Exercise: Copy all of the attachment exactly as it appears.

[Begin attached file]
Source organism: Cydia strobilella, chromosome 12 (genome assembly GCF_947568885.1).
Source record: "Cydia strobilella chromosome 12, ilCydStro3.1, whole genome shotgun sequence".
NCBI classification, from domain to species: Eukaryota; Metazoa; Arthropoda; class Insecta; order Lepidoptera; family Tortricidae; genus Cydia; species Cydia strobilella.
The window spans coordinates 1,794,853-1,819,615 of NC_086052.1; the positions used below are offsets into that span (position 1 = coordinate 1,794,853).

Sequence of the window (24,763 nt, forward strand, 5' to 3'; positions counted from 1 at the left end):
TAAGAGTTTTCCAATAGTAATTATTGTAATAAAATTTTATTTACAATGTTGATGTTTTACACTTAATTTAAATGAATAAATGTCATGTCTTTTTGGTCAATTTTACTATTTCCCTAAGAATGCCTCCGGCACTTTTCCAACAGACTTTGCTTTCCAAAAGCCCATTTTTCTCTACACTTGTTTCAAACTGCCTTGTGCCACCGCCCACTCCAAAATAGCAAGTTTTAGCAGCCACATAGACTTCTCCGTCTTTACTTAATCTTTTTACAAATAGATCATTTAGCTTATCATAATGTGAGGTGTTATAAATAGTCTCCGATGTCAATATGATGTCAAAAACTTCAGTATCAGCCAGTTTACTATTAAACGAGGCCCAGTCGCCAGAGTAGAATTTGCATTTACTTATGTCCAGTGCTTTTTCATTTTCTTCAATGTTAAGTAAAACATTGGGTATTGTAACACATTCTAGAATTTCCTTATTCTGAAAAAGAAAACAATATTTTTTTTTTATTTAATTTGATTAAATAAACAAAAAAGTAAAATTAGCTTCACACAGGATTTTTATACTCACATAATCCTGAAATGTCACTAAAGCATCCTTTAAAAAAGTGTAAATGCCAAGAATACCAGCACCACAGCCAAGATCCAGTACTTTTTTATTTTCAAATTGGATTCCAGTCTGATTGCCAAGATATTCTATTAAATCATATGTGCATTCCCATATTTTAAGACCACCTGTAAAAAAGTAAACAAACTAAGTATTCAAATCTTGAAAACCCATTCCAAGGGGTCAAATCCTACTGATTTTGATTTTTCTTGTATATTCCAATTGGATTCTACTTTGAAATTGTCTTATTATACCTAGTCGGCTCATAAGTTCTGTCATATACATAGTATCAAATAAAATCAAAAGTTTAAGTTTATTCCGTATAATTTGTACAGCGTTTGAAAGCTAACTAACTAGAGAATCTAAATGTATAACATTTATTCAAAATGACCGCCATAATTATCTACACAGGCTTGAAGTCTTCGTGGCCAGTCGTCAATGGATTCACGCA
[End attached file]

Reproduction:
Source organism: Cydia strobilella, chromosome 12 (genome assembly GCF_947568885.1).
Source record: "Cydia strobilella chromosome 12, ilCydStro3.1, whole genome shotgun sequence".
NCBI classification, from domain to species: Eukaryota; Metazoa; Arthropoda; class Insecta; order Lepidoptera; family Tortricidae; genus Cydia; species Cydia strobilella.
The window spans coordinates 1,794,853-1,819,615 of NC_086052.1; the positions used below are offsets into that span (position 1 = coordinate 1,794,853).

Sequence of the window (24,763 nt, forward strand, 5' to 3'; positions counted from 1 at the left end):
TAAGAGTTTTCCAATAGTAATTATTGTAATAAAATTTTATTTACAATGTTGATGTTTTACACTTAATTTAAATGAATAAATGTCATGTCTTTTTGGTCAATTTTACTATTTCCCTAAGAATGCCTCCGGCACTTTTCCAACAGACTTTGCTTTCCAAAAGCCCATTTTTCTCTACACTTGTTTCAAACTGCCTTGTGCCACCGCCCACTCCAAAATAGCAAGTTTTAGCAGCCACATAGACTTCTCCGTCTTTACTTAATCTTTTTACAAATAGATCATTTAGCTTATCATAATGTGAGGTGTTATAAATAGTCTCCGATGTCAATATGATGTCAAAAACTTCAGTATCAGCCAGTTTACTATTAAACGAGGCCCAGTCGCCAGAGTAGAATTTGCATTTACTTATGTCCAGTGCTTTTTCATTTTCTTCAATGTTAAGTAAAACATTGGGTATTGTAACACATTCTAGAATTTCCTTATTCTGAAAAAGAAAACAATATTTTTTTTTTATTTAATTTGATTAAATAAACAAAAAAGTAAAATTAGCTTCACACAGGATTTTTATACTCACATAATCCTGAAATGTCACTAAAGCATCCTTTAAAAAAGTGTAAATGCCAAGAATACCAGCACCACAGCCAAGATCCAGTACTTTTTTATTTTCAAATTGGATTCCAGTCTGATTGCCAAGATATTCTATTAAATCATATGTGCATTCCCATATTTTAAGACCACCTGTAAAAAAGTAAACAAACTAAGTATTCAAATCTTGAAAACCCATTCCAAGGGGTCAAATCCTACTGATTTTGATTTTTCTTGTATATTCCAATTGGATTCTACTTTGAAATTGTCTTATTATACCTAGTCGGCTCATAAGTTCTGTCATATACATAGTATCAAATAAAATCAAAAGTTTAAGTTTATTCCGTATAATTTGTACAGCGTTTGAAAGCTAACTAACTAGAGAATCTAAATGTATAACATTTATTCAAAATGACCGCCATAATTATCTACACAGGCTTGAAGTCTTCGTGGCCAGTCGTCAATGGATTCACGCA